A Russian military helicopter crossed into NATO territory for 2 minutes, further ramping up tensions with the bloc

·2 min read
A Russian Mi-8 military helicopter is seen during flight testing conducted by the Russian Air Force of the Southern Military District during snowfall at a military aerodrome in the Rostov region, Russia January 19, 2022. REUTERS/Sergey Pivovarov
A Russian Mi-8 military helicopter in the Rostov region of Russia in January.REUTERS/Sergey Pivovarov
  • Estonia, a NATO member, said a Russian Mi-8 helicopter crossed into its airspace on Saturday.

  • The intrusion came days before a major NATO summit in Madrid, Spain.

  • Putin has long seen NATO as a threat, citing it as justification to invade Ukraine this year.

Estonia, a NATO country, said a Russian military helicopter briefly crossed into its territory last Saturday, suggesting Russia was further threatening the military bloc and lashing out at its closest neighbors.

Estonia's defense ministry said on Tuesday that a Russian Mi-8 helicopter entered the region of Koidula without permission for two minutes on Saturday, adding that it was one of several recent aerial intrusions by Russia.

Kusti Salm, the ministry's top civil servant, said Russia was simulating missile attacks against Estonia with the threat to the country at an all-time high, Sky News reported.

The helicopter intrusion into Estonia came days ahead of a major NATO summit in Madrid, Spain, set to be held on June 29. NATO members are expected to discuss how the bloc can strengthen in response to Russia's invasion of Ukraine.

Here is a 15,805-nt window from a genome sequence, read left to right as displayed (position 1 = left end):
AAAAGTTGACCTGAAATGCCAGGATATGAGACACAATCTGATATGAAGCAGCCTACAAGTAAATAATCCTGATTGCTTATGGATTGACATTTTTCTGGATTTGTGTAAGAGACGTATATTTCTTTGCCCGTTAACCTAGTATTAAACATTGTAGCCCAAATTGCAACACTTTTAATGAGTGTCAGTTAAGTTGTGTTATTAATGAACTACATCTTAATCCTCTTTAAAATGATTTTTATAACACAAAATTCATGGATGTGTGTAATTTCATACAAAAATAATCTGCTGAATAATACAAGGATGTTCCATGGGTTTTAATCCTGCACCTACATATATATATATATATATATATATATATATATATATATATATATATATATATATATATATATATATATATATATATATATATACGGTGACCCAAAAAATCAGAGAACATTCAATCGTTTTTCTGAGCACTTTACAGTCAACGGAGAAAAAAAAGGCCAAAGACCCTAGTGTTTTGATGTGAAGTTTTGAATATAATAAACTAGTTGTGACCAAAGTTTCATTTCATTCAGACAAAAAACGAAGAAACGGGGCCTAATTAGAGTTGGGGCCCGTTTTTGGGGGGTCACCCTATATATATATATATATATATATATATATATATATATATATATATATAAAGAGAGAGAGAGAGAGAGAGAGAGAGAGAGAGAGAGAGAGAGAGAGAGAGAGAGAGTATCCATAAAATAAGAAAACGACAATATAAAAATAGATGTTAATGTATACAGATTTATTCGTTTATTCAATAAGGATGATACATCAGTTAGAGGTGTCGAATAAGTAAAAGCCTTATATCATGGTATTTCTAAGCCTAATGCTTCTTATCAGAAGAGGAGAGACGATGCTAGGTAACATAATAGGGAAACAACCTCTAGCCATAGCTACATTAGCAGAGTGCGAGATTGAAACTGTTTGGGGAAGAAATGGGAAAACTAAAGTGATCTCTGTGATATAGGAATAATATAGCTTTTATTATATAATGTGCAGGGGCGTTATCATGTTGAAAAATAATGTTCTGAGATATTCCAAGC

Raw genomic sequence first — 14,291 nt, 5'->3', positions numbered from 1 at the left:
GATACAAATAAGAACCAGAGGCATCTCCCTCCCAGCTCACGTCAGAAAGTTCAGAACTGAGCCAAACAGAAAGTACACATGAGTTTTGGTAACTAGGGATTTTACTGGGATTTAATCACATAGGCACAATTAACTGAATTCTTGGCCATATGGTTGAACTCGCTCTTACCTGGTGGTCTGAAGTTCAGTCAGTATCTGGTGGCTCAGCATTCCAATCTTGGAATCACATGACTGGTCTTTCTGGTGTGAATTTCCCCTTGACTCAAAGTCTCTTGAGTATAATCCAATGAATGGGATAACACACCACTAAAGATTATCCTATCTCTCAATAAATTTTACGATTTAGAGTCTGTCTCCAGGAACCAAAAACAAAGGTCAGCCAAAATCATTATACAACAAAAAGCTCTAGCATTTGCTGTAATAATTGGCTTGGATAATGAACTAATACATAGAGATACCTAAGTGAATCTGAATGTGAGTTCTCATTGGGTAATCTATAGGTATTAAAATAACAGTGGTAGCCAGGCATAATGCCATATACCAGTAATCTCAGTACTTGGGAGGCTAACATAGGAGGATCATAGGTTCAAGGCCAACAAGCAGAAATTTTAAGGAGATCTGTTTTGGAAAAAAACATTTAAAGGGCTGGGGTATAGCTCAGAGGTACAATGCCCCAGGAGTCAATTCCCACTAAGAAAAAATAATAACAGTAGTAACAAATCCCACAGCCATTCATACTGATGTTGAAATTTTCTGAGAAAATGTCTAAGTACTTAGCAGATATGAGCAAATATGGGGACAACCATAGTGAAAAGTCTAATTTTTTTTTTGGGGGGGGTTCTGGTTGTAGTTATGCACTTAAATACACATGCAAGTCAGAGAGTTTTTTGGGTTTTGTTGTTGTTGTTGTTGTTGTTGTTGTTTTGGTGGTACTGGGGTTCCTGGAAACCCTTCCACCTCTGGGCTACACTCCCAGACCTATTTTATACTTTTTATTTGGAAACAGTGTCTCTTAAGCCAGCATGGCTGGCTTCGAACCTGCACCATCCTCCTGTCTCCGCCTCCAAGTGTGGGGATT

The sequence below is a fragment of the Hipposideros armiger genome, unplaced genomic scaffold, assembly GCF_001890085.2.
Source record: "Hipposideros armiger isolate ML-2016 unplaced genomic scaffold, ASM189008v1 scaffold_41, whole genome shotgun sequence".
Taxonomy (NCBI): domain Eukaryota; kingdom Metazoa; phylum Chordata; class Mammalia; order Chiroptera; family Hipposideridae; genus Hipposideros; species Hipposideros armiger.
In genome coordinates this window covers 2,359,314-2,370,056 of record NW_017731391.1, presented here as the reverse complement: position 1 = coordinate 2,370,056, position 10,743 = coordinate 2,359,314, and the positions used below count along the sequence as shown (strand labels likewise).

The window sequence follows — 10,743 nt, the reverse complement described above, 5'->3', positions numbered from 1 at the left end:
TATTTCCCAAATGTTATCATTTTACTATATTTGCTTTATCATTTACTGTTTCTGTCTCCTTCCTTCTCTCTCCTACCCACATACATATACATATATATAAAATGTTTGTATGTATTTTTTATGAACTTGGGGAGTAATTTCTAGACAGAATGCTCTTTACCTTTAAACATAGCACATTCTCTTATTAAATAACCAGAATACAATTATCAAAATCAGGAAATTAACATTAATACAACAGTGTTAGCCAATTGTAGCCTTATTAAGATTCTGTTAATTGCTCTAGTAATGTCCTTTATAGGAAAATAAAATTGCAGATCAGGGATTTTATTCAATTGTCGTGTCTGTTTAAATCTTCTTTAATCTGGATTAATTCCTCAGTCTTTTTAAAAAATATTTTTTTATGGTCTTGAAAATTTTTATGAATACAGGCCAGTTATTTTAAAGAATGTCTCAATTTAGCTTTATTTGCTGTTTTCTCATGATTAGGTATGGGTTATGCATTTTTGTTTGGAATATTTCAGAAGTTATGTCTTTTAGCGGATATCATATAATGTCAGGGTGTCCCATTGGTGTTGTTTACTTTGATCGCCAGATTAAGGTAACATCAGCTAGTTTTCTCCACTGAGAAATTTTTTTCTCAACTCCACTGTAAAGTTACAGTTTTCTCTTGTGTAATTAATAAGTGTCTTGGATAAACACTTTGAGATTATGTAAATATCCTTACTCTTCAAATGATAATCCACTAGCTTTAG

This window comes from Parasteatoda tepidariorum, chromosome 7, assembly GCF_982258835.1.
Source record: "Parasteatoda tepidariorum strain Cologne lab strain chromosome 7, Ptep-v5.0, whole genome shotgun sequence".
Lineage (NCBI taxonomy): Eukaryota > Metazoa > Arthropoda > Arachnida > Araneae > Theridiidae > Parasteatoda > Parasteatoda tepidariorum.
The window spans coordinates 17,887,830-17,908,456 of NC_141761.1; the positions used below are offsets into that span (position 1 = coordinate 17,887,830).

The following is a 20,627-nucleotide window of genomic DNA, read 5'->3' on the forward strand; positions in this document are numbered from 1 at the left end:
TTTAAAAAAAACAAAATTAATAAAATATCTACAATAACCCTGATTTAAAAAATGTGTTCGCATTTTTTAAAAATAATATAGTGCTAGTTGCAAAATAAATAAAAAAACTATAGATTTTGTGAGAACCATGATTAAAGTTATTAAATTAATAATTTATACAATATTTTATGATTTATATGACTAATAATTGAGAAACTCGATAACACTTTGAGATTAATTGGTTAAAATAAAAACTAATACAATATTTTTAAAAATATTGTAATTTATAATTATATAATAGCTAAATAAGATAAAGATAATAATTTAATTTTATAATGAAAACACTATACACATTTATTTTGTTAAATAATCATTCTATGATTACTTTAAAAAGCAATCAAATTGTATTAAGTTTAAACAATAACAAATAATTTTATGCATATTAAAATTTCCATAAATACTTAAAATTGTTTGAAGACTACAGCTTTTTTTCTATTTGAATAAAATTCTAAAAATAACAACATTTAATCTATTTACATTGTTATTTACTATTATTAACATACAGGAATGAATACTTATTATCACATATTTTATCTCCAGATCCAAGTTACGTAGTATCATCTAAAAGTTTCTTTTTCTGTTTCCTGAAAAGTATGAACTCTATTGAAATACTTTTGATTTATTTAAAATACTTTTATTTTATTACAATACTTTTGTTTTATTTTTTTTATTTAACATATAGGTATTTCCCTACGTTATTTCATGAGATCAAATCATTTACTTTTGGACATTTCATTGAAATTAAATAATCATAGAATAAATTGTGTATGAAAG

Russian President Vladimir Putin has long remonstrated that NATO's expansion poses a threat to Russia, and he used it as a justification to invade Ukraine earlier this year.

In May, Russia's neighbor Finland — which that month applied to join NATO in light of Russia's invasion — said that a Russian Mi-17 helicopter entered its airspace but that it was not a serious provocation.

Russia is also threatening Lithuania, another of its neighbors.

Earlier this week, Lithuania, a member of NATO and the European Union, refused to let Russian steel and iron-ore materials pass through its territory to the Russian enclave of Kaliningrad, telling Moscow it would be violating EU sanctions if it did.

Following Russia's invasion of Ukraine in February, the EU barred member states from letting an array of Russian exports — including coal, metals, construction materials, and tech goods — into the bloc.

Nikolai Patrushev, the secretary of Russia's Security Council, said the decision to block goods "will have a serious negative impact on the population of Lithuania."

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